The Cumberland local government area has the second highest number of people experiencing homelessness in NSW.
The role will focus on the need for housing and support services at a local level and work to implement preventative measures to tackle homelessness in the community.
Why is homelessness a problem for Cumberland?
According to the most recent Census data around 3,200 people are experiencing homelessness in the Cumberland region.
Some of the key causes of homelessness includes, the chronic shortage of affordable rental housing, a lack of social housing, mental health issues, drug and alcohol addiction and domestic and family violence.
In addition, the Federal Government’s funding cuts to support people seeking asylum has also played a pivotal role in increased homelessness, particularly in Cumberland.
According to Census data, homelessness is increasing.
Homelessness is defined, but not exclusive to, the state of having no home. In the case of Cumberland, the rising rate is a reflection of overcrowding, particularly for culturally and linguistically diverse communities.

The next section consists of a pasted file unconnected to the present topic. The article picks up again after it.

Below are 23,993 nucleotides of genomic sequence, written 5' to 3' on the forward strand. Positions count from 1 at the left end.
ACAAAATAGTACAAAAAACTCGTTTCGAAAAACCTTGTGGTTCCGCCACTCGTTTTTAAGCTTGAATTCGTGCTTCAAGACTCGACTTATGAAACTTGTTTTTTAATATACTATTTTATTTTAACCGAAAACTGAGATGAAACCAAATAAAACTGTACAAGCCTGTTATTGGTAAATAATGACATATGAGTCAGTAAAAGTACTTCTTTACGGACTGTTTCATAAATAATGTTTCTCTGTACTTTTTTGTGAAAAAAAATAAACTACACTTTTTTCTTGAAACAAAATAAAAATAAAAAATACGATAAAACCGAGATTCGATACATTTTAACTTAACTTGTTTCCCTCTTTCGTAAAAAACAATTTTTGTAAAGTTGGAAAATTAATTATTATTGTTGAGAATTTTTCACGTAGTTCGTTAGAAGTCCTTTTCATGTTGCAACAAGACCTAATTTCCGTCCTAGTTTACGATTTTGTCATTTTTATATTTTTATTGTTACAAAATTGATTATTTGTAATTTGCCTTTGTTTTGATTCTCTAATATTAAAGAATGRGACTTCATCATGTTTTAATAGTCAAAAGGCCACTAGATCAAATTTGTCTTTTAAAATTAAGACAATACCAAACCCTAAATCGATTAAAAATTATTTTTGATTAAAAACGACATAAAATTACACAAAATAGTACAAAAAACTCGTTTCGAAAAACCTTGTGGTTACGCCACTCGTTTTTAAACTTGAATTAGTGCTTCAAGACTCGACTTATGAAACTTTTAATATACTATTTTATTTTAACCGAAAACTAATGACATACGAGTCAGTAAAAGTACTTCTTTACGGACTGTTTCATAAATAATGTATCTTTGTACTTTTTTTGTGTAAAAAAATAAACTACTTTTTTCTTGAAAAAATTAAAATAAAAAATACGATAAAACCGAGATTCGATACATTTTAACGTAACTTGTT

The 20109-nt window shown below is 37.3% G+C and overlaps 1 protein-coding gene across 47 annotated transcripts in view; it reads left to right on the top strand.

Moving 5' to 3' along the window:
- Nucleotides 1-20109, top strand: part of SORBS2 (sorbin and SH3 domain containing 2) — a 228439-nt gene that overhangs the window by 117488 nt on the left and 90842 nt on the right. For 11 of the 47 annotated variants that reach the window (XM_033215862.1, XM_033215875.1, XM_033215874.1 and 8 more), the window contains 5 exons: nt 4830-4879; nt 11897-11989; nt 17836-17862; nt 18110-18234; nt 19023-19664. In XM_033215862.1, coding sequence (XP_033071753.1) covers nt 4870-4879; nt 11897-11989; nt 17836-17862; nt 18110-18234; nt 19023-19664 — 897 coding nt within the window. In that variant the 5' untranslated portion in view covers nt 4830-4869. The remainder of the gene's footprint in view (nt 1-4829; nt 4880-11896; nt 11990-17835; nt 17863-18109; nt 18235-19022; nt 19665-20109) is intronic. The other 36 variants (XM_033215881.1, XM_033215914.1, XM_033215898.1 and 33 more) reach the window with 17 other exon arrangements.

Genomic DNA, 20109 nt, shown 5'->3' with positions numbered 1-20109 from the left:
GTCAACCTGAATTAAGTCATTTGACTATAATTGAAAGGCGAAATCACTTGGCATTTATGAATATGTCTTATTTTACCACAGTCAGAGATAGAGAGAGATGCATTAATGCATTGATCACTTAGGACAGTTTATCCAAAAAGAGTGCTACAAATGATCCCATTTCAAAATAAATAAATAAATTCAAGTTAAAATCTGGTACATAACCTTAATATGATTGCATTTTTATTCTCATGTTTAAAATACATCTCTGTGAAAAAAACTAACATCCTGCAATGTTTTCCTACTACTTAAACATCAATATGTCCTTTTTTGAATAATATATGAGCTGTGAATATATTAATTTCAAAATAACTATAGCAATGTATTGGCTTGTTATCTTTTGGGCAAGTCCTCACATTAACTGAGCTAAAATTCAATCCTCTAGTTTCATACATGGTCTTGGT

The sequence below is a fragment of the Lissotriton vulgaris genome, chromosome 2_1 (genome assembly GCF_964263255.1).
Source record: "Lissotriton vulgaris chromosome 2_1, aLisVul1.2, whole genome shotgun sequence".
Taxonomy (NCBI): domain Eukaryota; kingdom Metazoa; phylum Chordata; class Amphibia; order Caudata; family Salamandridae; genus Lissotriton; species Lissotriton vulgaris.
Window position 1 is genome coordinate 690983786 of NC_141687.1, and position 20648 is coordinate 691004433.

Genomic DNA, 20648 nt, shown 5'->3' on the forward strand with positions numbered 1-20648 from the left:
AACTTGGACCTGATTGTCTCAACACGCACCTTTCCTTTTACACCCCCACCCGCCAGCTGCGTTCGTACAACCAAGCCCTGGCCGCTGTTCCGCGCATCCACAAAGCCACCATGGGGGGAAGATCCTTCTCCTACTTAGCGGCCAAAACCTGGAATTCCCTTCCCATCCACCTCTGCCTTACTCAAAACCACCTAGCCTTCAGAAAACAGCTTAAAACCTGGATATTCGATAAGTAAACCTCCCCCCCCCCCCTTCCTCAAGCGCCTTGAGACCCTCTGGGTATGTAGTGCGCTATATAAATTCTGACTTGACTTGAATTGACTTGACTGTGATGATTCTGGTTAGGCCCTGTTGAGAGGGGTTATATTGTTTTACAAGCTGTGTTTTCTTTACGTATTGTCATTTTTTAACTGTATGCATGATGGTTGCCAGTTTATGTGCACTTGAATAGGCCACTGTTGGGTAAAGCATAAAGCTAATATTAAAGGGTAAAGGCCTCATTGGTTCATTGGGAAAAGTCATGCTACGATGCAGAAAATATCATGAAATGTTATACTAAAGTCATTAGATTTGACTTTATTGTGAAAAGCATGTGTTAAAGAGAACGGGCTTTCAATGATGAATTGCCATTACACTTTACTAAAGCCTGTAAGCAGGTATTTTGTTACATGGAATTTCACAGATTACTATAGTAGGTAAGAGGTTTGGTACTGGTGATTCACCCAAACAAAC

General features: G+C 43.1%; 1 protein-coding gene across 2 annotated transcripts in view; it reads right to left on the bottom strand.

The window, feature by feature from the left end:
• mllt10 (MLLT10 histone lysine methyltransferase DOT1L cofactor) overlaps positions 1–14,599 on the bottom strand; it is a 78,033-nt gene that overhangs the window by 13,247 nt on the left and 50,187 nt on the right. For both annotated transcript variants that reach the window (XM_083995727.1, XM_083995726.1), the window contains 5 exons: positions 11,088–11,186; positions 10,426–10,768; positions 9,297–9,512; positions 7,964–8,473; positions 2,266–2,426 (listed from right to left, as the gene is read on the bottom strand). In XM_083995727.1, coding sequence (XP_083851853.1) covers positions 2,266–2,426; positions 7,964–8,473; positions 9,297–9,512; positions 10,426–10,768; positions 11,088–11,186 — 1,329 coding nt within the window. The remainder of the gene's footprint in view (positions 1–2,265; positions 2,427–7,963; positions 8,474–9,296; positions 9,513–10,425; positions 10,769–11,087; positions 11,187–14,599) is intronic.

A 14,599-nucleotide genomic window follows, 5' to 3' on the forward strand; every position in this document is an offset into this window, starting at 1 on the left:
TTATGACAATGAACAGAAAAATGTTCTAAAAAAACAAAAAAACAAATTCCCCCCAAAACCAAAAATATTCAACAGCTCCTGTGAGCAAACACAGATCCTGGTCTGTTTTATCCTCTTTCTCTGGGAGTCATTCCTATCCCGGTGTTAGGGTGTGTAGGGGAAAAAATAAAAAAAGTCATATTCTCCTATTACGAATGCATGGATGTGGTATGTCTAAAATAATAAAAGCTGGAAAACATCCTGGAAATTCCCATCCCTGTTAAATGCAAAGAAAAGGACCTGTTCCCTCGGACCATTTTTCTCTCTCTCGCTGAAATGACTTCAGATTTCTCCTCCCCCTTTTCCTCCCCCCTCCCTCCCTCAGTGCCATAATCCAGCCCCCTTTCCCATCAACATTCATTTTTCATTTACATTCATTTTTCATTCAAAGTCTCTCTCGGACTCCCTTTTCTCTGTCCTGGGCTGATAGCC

People most at risk include newly arrived people from culturally or linguistically diverse backgrounds, people with disability and refugees.
NSW have recorded the highest increase of any state or territory in the five years to 2016, with an increase of 27%. This figure is almost double the national average of 14%.
There are 37, 715 homeless persons in NSW, followed by 24, 817 persons in Victoria and 13, 717 in the Northern Territory.
Recruitment for the Homelessness Project Officer will commence at Cumberland Council in coming months.
Together, we look forward to changing the narrative to action early prevention and intervention and improved housing conditions for a better community for all.